A team of surveyors worked the distant end of the property, near Winder's fishing spot. He assumed they were marking off the lots where the most expensive homes would be built the more ocean frontage, the higher the price. This was how Francis X. Kingsbury would make his money the golf course itself was never meant to profit; it was a real-estate tease, plain and simple. The links would be pieced together in the middle of the development on whatever parcels couldn't be peddled as residential waterfront. Soon, Winder knew, they'd start blasting with dynamite to dig fairway lakes in the ancient reef rock.

He saw that both bulldozers had stopped, and that the drivers had gotten down from the cabs to look at something in the trees. Joe Winder stepped out of the car and started running. He remembered what Skink had told him about the baby eagles. He shouted at the men and saw them turn. One folded his arms and slouched against his dozer.

Winder covered the two hundred yards in a minute. When he reached the men, he was panting too hard to speak.

One of them said: "What's your problem?"

Winder flashed his Amazing Kingdom identification badge, which he had purposely neglected to turn in upon termination of employment. The lazy bulldozer driver, the one leaning against his machine, studied the badge and began to laugh. "What the hell is this?"

When Joe Winder caught his breath, he said: "I work for Mr. Kingsbury. He owns this land."

"Ain't the name on the permit. The permit says Ramex Global."

The other driver spoke up: "Anyway, who gives a shit about some goddamn wolves?"

"Yeah," the first driver said. "Bury 'em."

"No," said Joe Winder. They weren't wolves, they were gray foxes six of them, no larger than kittens. The bulldozers had uprooted the den tree. Half-blind, the little ones were crawling all over each other, squeaking and yapping in toothless panic.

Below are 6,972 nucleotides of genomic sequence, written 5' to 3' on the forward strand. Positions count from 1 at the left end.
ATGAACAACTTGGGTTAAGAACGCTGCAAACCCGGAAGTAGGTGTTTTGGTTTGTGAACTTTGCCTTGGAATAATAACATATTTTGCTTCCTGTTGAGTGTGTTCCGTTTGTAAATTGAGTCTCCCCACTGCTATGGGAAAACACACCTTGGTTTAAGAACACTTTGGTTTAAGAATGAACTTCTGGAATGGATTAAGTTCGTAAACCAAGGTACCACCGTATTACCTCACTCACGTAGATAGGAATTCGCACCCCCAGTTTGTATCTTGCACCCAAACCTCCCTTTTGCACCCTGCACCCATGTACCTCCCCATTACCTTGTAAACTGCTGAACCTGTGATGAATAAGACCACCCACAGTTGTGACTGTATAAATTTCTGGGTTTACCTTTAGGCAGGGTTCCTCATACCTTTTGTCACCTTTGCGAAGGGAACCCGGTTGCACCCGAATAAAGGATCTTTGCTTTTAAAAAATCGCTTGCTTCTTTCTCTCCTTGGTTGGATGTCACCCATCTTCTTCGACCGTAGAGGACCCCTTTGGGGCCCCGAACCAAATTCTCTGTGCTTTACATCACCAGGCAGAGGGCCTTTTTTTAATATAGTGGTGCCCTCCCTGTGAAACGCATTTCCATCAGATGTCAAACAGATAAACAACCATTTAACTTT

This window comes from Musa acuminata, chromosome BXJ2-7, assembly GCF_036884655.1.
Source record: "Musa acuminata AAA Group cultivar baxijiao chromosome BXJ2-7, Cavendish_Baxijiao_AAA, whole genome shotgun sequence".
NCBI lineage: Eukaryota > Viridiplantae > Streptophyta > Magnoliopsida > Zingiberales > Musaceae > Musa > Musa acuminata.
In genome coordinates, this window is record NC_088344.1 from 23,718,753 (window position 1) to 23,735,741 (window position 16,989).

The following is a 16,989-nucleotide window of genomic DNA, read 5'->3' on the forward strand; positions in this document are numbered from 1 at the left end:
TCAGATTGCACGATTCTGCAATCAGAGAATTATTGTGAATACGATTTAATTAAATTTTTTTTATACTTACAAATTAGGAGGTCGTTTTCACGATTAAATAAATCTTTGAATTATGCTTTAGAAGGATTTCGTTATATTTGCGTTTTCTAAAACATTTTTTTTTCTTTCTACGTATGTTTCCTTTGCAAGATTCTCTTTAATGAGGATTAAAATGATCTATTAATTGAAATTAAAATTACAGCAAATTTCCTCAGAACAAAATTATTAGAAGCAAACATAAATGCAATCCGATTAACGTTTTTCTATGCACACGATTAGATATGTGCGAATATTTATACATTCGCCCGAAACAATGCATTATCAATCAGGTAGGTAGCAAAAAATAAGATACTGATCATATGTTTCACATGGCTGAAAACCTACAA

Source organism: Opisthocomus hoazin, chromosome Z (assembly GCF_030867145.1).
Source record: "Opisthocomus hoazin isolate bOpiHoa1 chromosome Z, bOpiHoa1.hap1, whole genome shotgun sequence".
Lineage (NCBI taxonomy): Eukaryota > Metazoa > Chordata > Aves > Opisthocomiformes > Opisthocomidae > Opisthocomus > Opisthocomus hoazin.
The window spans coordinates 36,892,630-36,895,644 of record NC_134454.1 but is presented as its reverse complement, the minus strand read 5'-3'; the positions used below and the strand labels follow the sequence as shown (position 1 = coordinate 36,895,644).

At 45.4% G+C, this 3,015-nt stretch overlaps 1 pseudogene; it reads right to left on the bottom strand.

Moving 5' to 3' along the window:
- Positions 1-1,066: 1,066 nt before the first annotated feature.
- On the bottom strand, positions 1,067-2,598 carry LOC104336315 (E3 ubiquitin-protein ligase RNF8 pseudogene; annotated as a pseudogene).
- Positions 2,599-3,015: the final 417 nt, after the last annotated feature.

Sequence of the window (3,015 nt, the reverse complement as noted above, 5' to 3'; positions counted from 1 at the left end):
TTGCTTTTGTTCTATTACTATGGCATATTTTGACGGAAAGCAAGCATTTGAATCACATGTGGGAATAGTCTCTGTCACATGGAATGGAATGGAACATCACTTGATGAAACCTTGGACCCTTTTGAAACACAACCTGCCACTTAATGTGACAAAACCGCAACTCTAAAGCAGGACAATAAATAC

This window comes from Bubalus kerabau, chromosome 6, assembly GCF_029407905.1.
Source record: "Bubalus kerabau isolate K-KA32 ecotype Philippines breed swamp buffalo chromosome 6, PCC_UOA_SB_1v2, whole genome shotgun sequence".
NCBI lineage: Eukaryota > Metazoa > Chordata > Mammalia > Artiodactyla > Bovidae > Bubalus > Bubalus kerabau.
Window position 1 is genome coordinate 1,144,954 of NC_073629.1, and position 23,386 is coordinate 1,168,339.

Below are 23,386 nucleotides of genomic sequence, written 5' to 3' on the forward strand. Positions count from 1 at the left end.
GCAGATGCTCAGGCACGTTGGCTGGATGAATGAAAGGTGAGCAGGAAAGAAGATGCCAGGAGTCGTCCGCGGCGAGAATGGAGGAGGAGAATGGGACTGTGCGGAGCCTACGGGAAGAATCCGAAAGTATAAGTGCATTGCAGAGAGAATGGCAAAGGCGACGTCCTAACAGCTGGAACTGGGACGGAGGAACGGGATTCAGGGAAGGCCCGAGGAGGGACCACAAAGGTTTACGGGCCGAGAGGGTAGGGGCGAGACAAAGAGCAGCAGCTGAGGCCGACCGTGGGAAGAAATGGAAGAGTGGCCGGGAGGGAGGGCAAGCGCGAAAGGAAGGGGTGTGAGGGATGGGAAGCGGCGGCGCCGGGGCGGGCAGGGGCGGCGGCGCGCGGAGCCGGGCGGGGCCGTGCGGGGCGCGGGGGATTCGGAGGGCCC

Winder said, "If we leave them alone, the mother will probably come back."

"What is this, 'Wild Kingdom'?"

"At least help me move them out of the way."

"Forget it," the smartass driver said. "I ain't in the mood for rabies. Come on, Bobby, let's roll it."

The men climbed back in the dozers and seized the gear sticks. Instinctively Joe Winder positioned himself between the large machines and the baby foxes. The drivers began to holler and curse. The smartass lowered the blade of his bulldozer and inched forward, pushing a ridge of moist dirt over the tops of Joe Winder's shoes. The driver grinned and whooped at his own cleverness until he noticed the gun pointed up at his head.

He quickly turned off the engine and raised his hands. The other driver did the same. In a scratchy whine he said, "Geez, what's your problem?"

Winder held the semi-automatic steady. He was surprised at how natural it felt. He said, "Is this what it takes to have a civilized conversation with you shit-heads?"

Quickly he checked over his shoulder to make sure the kits hadn't crawled from the den. The outlandish-ness of the situation was apparent, but he'd committed himself to melodrama. With the gun on display, he was already deep into felony territory.

The smartass driver apologized profusely for burying Winder's shoes. "I'll buy you some new ones," he offered.

"Oh, that's not necessary." Winder yearned to shoot the bulldozers but he didn't know where to begin; the heavy steel thoraxes looked impervious to cannon fire.

The lazy driver said: "You want us to get down?"

"Not just yet," said Joe Winder, "I'm thinking."

"Hey, there's no need to shoot. Just tell us what the hell you want."

"I want you to help me fuck up these machines."


It was nine o'clock when the knock came. Joe Winder was sitting in the dark on the floor of the apartment. He had the clip out of the gun, and the bullets out of the clip. A full load, too, sixteen rounds; he had lined up the little rascals side by side on a windowsill, a neat row of identical copper-headed soldiers.

The knocking wouldn't go away. Winder picked up the empty gun. He went to the door and peeked out of the peephole. He saw an orb of glistening blond; not Nina-style blond, this was lighter. When the woman turned around, Winder flung open the door and pulled her inside.

In the darkness Carrie Lanier took a deep breath and said: "I hope that's you."

"It's me," Joe Winder said.

"Was that a gun I saw?"

"I'm afraid so. My situation has taken a turn for the worse."

Carrie said, "That's why I came."

Winder led her back to the living room, where they sat between two large cardboard boxes. The only light was the amber glow from the stereo receiver; Carrie Lanier could barely hear the music from the speakers.

"Where's your girlfriend?" she asked.

"Moved out."

"I'm sorry." She paused; then, peering at him: "Is that a beret?"

"Panties," Joe Winder said. "Can you believe it that's all she left me. Cheap ones, too. The mail-order crap she sold over the phone." He pulled the underwear off his head to show her the shoddy stitching.